Fabrication and noise properties of high-Tc SQUIDs with multilayer superconducting flux transformers
The thesis describes the development of highTc superconducting quantum interference devices (SQUIDs) with multilayer thin film flux transformers. High-Tc SQUID magnetometers are promising in various biomedical applications, including magnetoencephalography (MEG) and ultra-low field magnetic resonance imaging (ulf-MRI). Both MEG and ulf-MRI demand magnetic field sensitivity of less than 10 fT/Hz1/2 at frequencies as low as 10 Hz. The magnetic field sensitivity of single-layer high-Tc SQUID magnetometers is typically about 50 fT/Hz1/2. To improve the magnetic field sensitivity, superconducting flux transformer with a multiturn input coil should be used. The flux transformer requires multilayer superconducting structures, which is a significant challenge for high-Tc superconducting materials due to the anisotropy of the material and high temperatures required for a deposition of thin films.
Chemical-mechanical polishing (CMP) of high-Tc superconducting films has been developed in this work to fabricate multilayer structures. CMP improves surface smoothness of films, thereby reducing galvanic shorts between top and bottom superconducting electrodes. It has been shown that edge slope angles of about 2 degree can be fabricated using CMP, meaning that crossovers with very high critical current densities 2*10$6 A/cm2 can be obtained. These results were important for successful fabrication of high-quality multilayer structures with high yield.
The CMP technique was used to fabricate multiturn magnetic flux transformers on 10*10 mm2 STO substrates. A flip-chip magnetometer based on the developed multilayer flux transformer and a bicrystal SQUID was designed, fabricated and characterized. Magnetic field sensitivity of 8 fT/Hz1/2 at 2 kHz and 80 fT/Hz1/2 at 10 Hz has been demonstrated. Low-frequency magnetic flux noise was investigated and related with the microstructure of the flux transformer.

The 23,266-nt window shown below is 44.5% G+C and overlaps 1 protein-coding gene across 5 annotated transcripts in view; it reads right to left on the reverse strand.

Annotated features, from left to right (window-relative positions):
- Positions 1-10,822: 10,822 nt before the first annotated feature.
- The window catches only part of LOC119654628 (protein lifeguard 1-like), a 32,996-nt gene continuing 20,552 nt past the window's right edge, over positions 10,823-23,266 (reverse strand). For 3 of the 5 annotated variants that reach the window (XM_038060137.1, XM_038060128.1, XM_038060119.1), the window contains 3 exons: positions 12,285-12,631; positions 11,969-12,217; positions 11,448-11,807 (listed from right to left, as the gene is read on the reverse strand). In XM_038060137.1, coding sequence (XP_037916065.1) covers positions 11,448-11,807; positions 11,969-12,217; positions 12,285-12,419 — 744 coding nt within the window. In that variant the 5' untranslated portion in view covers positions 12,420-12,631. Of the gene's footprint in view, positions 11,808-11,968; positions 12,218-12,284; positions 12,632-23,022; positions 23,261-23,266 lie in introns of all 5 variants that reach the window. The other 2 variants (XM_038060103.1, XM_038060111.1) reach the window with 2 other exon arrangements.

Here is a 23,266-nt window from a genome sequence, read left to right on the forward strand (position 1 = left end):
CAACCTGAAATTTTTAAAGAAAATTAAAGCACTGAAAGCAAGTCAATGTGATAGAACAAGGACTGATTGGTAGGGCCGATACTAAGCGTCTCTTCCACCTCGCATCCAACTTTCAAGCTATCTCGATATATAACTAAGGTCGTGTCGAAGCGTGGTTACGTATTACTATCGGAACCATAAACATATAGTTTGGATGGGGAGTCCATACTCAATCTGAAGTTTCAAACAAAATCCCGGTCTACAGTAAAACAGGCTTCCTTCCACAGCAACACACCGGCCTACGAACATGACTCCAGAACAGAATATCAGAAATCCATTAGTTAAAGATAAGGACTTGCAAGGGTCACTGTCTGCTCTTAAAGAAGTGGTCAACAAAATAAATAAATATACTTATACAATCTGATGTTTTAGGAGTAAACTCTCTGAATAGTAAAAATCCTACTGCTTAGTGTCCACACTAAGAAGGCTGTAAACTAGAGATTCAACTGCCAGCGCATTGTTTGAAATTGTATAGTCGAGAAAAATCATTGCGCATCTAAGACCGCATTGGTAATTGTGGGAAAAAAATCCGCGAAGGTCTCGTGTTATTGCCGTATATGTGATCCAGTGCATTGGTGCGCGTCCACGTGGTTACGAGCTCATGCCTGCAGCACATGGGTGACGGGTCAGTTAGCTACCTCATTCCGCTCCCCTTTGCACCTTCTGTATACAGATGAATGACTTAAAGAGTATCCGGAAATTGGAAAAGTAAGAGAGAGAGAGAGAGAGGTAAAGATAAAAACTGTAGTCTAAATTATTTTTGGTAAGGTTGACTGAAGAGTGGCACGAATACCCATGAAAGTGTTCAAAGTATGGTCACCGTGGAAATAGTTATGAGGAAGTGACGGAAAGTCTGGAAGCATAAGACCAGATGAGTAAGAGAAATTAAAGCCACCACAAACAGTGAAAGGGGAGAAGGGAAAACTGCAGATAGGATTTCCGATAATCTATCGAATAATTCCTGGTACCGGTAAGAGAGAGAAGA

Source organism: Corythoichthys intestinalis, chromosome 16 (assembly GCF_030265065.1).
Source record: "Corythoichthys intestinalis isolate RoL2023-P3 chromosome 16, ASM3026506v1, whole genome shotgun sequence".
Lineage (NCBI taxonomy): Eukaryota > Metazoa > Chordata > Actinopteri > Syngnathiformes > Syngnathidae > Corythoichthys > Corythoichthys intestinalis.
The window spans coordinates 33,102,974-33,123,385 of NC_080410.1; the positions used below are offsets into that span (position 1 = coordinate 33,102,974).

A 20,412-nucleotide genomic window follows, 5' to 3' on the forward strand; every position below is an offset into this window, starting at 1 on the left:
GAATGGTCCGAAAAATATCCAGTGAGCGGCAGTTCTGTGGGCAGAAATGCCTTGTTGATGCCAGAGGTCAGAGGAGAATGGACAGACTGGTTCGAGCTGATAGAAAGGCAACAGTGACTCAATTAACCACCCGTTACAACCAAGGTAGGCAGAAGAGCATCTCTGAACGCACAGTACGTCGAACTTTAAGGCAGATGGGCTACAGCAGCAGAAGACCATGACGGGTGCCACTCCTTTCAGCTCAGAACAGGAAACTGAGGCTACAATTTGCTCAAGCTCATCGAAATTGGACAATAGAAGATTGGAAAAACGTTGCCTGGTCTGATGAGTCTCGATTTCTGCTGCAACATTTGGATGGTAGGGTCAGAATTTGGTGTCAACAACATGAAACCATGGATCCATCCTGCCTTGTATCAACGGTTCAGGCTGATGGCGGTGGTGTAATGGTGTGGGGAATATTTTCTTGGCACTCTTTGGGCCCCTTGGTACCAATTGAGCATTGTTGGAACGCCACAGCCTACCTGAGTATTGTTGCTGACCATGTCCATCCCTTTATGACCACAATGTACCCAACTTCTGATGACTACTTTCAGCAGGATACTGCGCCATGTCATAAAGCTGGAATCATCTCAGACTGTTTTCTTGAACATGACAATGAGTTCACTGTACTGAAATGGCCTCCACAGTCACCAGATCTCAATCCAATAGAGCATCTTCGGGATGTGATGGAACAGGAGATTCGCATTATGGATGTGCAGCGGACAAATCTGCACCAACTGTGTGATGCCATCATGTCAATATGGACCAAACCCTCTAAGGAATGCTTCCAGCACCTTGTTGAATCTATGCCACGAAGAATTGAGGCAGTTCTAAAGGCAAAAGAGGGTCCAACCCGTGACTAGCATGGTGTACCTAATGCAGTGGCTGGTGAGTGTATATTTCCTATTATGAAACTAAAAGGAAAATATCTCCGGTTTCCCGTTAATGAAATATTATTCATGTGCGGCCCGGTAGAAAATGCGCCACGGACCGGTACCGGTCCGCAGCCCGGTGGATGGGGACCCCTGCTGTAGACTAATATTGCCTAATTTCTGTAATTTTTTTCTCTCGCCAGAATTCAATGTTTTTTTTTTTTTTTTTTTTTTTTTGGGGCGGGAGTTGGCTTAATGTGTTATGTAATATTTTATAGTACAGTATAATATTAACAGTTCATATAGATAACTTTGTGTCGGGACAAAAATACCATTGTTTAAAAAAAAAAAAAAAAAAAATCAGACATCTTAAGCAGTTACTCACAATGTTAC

The developed multilayer flip-chip flux transformer was used in ulf-NMR experiments and demonstrated the improvement in the signal-to-noise ratio (SNR) when compared to a planar SQUID magnetometer. The demonstrated gain in SNR indicates the new multilayer structures are a promising technology for high-Tc SQUID-based ulf-MRI systems.
Lastly, high-Tc superconducting quantum interference filters (SQIFs) were designed and fabricated. The SQIF consisted of array of 50 SQUID loops connected in series along the bicrystal grain boundary. Electrical characterizations revealed a large spread of individual SQUID parameters that lead to the situation when only few SQUIDs from the whole array are operational at a certain bias current and voltage-to-field response demonstrates an absence of voltage dip at the zero external field. At the same time, it has been demonstrated that an array of identical SQUIDs benefit from higher voltage-to-flux transfer function as compared with a single SQUID.